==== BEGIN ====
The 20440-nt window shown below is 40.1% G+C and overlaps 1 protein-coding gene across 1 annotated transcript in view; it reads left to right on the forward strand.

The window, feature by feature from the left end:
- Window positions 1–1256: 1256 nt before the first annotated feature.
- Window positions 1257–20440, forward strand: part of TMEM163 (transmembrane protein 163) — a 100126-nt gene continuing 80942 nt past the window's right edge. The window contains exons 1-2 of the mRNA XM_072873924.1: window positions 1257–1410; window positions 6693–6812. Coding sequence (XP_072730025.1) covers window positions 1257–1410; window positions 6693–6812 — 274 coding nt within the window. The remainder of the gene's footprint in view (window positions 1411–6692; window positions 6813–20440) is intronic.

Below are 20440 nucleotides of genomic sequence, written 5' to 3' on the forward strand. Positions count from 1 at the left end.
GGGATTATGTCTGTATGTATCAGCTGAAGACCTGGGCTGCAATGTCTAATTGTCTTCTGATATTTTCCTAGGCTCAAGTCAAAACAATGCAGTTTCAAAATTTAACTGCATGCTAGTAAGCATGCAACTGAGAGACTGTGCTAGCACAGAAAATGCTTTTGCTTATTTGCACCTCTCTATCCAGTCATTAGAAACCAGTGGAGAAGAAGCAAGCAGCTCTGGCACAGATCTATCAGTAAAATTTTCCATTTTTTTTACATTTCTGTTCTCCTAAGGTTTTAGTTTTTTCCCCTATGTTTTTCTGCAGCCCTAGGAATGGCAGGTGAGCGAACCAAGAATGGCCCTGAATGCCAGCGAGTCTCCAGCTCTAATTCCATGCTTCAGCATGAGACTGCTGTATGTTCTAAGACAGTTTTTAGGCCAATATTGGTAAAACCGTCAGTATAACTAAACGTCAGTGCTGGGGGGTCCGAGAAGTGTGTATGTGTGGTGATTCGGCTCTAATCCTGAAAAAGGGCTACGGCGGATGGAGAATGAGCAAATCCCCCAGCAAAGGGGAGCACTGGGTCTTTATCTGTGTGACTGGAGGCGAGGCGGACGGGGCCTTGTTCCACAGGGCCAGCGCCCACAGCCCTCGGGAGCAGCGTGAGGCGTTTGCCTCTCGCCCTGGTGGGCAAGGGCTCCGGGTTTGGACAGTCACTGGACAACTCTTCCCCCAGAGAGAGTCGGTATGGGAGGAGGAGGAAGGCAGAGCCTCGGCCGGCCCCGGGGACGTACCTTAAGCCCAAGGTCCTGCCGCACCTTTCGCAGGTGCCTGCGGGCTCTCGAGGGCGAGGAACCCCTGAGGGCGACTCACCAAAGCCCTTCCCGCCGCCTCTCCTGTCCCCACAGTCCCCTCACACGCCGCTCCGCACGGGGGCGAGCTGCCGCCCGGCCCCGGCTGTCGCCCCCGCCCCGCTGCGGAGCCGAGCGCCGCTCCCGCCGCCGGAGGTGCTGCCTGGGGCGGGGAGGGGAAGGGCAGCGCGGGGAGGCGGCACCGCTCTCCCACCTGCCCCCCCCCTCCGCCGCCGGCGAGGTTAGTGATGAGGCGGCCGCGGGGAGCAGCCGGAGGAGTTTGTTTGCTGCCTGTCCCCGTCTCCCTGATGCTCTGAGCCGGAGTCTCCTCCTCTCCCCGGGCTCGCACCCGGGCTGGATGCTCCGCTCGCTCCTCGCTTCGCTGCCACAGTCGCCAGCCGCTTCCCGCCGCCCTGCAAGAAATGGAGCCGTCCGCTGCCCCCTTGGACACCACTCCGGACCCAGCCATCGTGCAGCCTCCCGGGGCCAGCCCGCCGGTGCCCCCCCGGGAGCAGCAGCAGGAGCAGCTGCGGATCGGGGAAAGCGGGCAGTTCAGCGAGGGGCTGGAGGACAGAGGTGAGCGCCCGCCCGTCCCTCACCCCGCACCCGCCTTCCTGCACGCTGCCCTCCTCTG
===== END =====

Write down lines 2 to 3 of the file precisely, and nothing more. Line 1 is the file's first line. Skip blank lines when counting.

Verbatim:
The window, feature by feature from the left end:
- Window positions 1–1256: 1256 nt before the first annotated feature.